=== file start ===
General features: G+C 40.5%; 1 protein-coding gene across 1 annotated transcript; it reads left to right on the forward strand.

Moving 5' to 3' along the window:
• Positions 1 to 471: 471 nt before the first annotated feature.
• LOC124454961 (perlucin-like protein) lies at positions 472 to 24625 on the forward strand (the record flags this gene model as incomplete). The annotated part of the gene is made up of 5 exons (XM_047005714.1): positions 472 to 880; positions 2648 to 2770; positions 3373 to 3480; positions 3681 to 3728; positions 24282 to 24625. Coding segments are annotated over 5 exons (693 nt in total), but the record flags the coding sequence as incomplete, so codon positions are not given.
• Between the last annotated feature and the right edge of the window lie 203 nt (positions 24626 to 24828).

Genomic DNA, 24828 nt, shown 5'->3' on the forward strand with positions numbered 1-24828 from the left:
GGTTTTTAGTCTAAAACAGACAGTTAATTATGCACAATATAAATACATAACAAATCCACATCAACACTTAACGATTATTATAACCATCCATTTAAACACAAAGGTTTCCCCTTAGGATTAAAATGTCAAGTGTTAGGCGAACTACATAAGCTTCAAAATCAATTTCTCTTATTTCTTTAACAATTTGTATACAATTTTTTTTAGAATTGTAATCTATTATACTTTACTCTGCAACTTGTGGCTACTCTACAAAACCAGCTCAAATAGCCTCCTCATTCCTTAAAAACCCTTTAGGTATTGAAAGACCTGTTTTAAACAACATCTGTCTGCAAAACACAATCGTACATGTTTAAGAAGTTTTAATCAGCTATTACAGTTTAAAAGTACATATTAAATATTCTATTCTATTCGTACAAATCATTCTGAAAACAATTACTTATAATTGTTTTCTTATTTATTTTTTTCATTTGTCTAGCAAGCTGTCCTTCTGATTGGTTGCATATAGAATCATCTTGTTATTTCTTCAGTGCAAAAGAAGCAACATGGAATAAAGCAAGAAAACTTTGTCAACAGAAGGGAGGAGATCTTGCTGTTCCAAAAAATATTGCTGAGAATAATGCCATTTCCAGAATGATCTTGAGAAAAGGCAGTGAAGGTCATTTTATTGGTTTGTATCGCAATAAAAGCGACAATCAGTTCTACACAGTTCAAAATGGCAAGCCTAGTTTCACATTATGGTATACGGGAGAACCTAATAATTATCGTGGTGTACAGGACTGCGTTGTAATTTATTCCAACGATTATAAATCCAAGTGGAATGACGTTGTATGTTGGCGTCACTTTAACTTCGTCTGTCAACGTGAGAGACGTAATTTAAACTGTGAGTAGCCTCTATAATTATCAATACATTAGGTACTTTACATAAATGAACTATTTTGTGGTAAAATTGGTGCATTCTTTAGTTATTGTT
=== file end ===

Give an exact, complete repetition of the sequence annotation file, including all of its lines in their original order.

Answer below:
General features: G+C 40.5%; 1 protein-coding gene across 1 annotated transcript; it reads left to right on the forward strand.

Moving 5' to 3' along the window:
• Positions 1 to 471: 471 nt before the first annotated feature.
• LOC124454961 (perlucin-like protein) lies at positions 472 to 24625 on the forward strand (the record flags this gene model as incomplete). The annotated part of the gene is made up of 5 exons (XM_047005714.1): positions 472 to 880; positions 2648 to 2770; positions 3373 to 3480; positions 3681 to 3728; positions 24282 to 24625. Coding segments are annotated over 5 exons (693 nt in total), but the record flags the coding sequence as incomplete, so codon positions are not given.
• Between the last annotated feature and the right edge of the window lie 203 nt (positions 24626 to 24828).

Genomic DNA, 24828 nt, shown 5'->3' on the forward strand with positions numbered 1-24828 from the left:
GGTTTTTAGTCTAAAACAGACAGTTAATTATGCACAATATAAATACATAACAAATCCACATCAACACTTAACGATTATTATAACCATCCATTTAAACACAAAGGTTTCCCCTTAGGATTAAAATGTCAAGTGTTAGGCGAACTACATAAGCTTCAAAATCAATTTCTCTTATTTCTTTAACAATTTGTATACAATTTTTTTTAGAATTGTAATCTATTATACTTTACTCTGCAACTTGTGGCTACTCTACAAAACCAGCTCAAATAGCCTCCTCATTCCTTAAAAACCCTTTAGGTATTGAAAGACCTGTTTTAAACAACATCTGTCTGCAAAACACAATCGTACATGTTTAAGAAGTTTTAATCAGCTATTACAGTTTAAAAGTACATATTAAATATTCTATTCTATTCGTACAAATCATTCTGAAAACAATTACTTATAATTGTTTTCTTATTTATTTTTTTCATTTGTCTAGCAAGCTGTCCTTCTGATTGGTTGCATATAGAATCATCTTGTTATTTCTTCAGTGCAAAAGAAGCAACATGGAATAAAGCAAGAAAACTTTGTCAACAGAAGGGAGGAGATCTTGCTGTTCCAAAAAATATTGCTGAGAATAATGCCATTTCCAGAATGATCTTGAGAAAAGGCAGTGAAGGTCATTTTATTGGTTTGTATCGCAATAAAAGCGACAATCAGTTCTACACAGTTCAAAATGGCAAGCCTAGTTTCACATTATGGTATACGGGAGAACCTAATAATTATCGTGGTGTACAGGACTGCGTTGTAATTTATTCCAACGATTATAAATCCAAGTGGAATGACGTTGTATGTTGGCGTCACTTTAACTTCGTCTGTCAACGTGAGAGACGTAATTTAAACTGTGAGTAGCCTCTATAATTATCAATACATTAGGTACTTTACATAAATGAACTATTTTGTGGTAAAATTGGTGCATTCTTTAGTTATTGTT